In 1948, Keig joined the design firm of Dekovic-Smith. In 1952, her first husband died and Keig began teaching evening pottery class at Hull House in Chicago in addition to her full-time job in design. She became president of the Chicago Society of Typographic Arts (STA), serving from 1955 through 1956. In the late 50’s, Susan was a twice a guest of architect Frank Lloyd Wright at his Taliesen studio in Wisconsin, and also joined the Morton Goldsholl Design firm in Chicago. In 1958, she completed the design of a weekend house in Beverly Shores IN with architect Crombie Taylor. The house was featured in Better Homes and Gardens in 1960. In 1958, she married Peter Keig and in 1959 both celebrated the birth of their only child, Joseph Jackson.
In 1960, Keig was appointed the United States Delegate to the World Design Conference in Tokyo, which was the genesis of a contributing editor for Communication Arts (CA) Magazine, a relationship that lasted for many years. She and her husband attended the annual International Design Conference (IDC) in Aspen CO through most of the 60’s as well as annual meetings of the Society of Environmental Graphic Design (SEGD) at the Cranbrook Academy of Art. In the late 60’s, she was named Vice President, Executive Designer of Goldsholl and Associates. She left in the early 70’s to become Vice President at Lathem Tyler Jensen (LTJ) before beginning her private practice, Susan Jackson Keig Design in the mid-seventies which she continued until her death in 2018.
Keig’s career highlights include lecturing at Yale University, College of the Americas, Ringling School of Design, Heritage of the Arts at SUNY, MICA, University of Wisconsin, VCU, the University of Kentucky and SAIC. Her awards number more than 250 in graphic arts, design and printing including being named an AIGA Fellow and a Distinguished Alumnae of the University of Kentucky.
Among her notable projects:
• A commission from the Shriver family honoring President John F. Kennedy’s Inaugural Presentation
• Grants from the National Trust for Historic Preservation, The Illinois Historic Society, the Kentucky Arts Commission, Kentucky Humanities Council and the National Endowment for the Arts to produce the logo for the Main Street Project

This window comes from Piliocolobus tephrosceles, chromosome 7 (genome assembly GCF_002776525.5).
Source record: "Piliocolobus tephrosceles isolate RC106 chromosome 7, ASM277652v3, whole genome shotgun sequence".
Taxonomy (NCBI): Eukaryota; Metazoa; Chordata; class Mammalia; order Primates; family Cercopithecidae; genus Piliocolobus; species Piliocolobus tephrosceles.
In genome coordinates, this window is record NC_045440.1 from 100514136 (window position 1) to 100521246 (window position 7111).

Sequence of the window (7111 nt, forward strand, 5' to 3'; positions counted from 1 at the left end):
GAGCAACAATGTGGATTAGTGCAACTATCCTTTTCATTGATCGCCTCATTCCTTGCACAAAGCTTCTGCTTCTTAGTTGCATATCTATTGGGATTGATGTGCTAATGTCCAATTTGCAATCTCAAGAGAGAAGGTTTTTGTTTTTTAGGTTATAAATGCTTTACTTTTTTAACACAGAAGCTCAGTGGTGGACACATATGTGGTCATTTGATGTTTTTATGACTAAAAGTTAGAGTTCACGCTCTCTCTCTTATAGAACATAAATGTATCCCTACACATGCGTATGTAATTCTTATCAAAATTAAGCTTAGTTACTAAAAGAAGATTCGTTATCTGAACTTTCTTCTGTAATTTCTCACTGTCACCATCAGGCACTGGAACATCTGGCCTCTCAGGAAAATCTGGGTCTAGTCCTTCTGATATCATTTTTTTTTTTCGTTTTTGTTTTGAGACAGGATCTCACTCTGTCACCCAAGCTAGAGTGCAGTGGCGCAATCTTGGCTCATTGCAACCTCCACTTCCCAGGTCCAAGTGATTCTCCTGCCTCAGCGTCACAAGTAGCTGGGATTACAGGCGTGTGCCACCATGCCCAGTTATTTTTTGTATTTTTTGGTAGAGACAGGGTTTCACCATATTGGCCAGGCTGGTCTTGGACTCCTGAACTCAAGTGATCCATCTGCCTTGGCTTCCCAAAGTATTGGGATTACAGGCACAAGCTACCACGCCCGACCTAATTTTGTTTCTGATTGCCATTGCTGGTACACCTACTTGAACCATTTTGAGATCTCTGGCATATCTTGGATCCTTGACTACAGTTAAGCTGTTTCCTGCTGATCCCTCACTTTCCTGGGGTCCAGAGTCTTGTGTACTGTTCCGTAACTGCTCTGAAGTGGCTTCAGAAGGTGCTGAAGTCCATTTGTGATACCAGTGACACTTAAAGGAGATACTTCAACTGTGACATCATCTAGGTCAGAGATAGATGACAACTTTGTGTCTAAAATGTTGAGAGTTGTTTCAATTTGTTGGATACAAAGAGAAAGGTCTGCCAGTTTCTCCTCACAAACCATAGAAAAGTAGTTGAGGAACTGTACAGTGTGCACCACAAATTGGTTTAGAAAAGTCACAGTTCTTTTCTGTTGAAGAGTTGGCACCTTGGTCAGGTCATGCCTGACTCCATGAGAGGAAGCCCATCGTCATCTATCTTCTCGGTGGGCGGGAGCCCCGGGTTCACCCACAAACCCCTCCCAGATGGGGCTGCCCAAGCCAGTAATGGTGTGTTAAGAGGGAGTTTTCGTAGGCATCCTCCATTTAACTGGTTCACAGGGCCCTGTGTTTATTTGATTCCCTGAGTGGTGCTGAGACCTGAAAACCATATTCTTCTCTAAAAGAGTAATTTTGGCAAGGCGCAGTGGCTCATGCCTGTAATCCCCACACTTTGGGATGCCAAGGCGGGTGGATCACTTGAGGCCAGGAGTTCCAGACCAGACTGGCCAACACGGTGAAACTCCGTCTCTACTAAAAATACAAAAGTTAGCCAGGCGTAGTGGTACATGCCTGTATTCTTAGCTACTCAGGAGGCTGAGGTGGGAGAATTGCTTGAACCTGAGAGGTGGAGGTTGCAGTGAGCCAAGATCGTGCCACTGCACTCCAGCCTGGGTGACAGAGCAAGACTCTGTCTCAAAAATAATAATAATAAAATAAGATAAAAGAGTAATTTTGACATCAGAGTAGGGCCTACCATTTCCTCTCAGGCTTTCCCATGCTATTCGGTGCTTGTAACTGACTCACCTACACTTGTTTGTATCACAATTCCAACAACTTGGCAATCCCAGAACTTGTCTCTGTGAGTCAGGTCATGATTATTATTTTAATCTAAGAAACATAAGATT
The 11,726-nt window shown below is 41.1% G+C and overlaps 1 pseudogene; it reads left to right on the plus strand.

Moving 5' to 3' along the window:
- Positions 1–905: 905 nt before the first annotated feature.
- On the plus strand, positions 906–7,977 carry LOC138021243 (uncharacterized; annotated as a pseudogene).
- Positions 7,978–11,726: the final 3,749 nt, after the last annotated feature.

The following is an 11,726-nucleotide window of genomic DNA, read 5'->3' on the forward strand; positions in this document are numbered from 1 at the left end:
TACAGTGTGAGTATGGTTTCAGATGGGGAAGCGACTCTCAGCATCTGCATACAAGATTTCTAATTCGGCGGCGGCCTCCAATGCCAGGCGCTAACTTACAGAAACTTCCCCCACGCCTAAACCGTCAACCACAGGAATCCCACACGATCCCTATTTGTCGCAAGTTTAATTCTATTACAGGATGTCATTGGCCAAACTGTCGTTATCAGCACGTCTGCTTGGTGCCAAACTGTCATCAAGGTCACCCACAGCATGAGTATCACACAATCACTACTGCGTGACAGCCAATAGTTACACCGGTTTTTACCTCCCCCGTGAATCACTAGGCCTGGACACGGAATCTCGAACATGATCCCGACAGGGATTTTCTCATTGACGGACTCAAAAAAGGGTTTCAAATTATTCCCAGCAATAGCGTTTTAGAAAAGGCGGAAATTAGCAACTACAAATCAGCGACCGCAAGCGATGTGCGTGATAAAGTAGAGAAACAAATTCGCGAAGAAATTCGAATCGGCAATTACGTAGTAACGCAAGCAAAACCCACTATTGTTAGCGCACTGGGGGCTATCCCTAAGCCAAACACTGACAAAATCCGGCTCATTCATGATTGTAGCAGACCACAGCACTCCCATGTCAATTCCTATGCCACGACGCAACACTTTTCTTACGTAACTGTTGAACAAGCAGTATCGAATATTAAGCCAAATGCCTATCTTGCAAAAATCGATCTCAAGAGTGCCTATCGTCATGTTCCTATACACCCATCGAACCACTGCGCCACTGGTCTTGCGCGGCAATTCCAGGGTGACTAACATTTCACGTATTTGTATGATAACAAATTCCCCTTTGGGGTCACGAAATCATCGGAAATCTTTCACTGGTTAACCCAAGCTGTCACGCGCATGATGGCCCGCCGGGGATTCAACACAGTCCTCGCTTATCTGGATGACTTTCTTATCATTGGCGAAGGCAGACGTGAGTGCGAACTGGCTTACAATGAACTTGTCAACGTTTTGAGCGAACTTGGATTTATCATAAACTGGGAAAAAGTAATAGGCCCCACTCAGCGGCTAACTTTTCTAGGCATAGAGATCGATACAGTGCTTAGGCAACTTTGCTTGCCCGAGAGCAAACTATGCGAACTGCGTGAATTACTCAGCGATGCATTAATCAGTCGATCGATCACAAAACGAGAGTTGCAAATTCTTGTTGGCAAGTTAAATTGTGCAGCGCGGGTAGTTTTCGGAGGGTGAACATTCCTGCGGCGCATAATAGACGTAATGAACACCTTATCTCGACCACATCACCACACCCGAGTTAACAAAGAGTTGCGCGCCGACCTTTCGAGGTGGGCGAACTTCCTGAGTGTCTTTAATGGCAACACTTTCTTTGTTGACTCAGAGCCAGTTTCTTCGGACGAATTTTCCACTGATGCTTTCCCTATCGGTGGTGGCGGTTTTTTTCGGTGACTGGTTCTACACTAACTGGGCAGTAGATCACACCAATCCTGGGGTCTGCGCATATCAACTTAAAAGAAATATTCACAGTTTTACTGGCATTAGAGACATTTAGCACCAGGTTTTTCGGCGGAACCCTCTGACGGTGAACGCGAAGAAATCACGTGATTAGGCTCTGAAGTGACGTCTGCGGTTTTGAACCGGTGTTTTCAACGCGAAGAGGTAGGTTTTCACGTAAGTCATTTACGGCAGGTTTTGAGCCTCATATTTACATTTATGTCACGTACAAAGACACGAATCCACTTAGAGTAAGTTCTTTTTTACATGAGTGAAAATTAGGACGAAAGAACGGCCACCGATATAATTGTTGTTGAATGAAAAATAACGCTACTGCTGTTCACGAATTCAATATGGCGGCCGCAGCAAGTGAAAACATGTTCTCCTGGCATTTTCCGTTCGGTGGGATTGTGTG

• Publications for the Beckett Paper Company entitled Trade With The World’s People, A Shaker Album, and Racing Silks & Winning Colors
• An exhibit on the Shakers which toured much of Europe in the 1970s
• Presentation plans in both English and Arabic for the modernization for Riyadh, Saudi Arabia
• The Dirkson Center, Special Awards
• City of Chicago Mayor Harold Washington, Chicago Bridges Poster
• Harrington Institute of Design Logo
• Design and production of a medallion awarded to Margaret Thatcher by the Free Congress Foundation
• Design and production of The Clare Booth Luce Award and medallion for The Heritage Foundation, awarded to President Ronald Reagan and other notables
• Inclusion in Chicago’s Bauhaus Legacy, The Ukrainian Institute of Modern Art (UIMA) Chicago
• Design guidance to the Shaker Village at Pleasant Hill KY and design for 48 consecutive years of the Shaker Calendar
Keig also designed, edited and/or produced the following books:
• Get THE Job, SRA 1946
• How to Become a Better Reader, SRA, 1953
• Bright Horizons, Scott Foresman & Sons, 1967-69
• Pleasant Hill and Its Shakers, Pleasant Hill Press 1968
• Old Mud Meeting House, Harrodsburg Historical Society 1982
• Lexington, A Century in Photographs, Lexington Historical Society 1984
Preceded in death by her two husbands, Chauncey Karstrom and Peter Keig, and by her two sisters, Nancy Ann Jackson Harris and Billy Jackson Bower, Susan Jackson Keig is survived by her son, J. J. Keig and wife Rebecca of McKinney, Texas, and several nieces and nephews.
Top Picture from Communication Arts 1971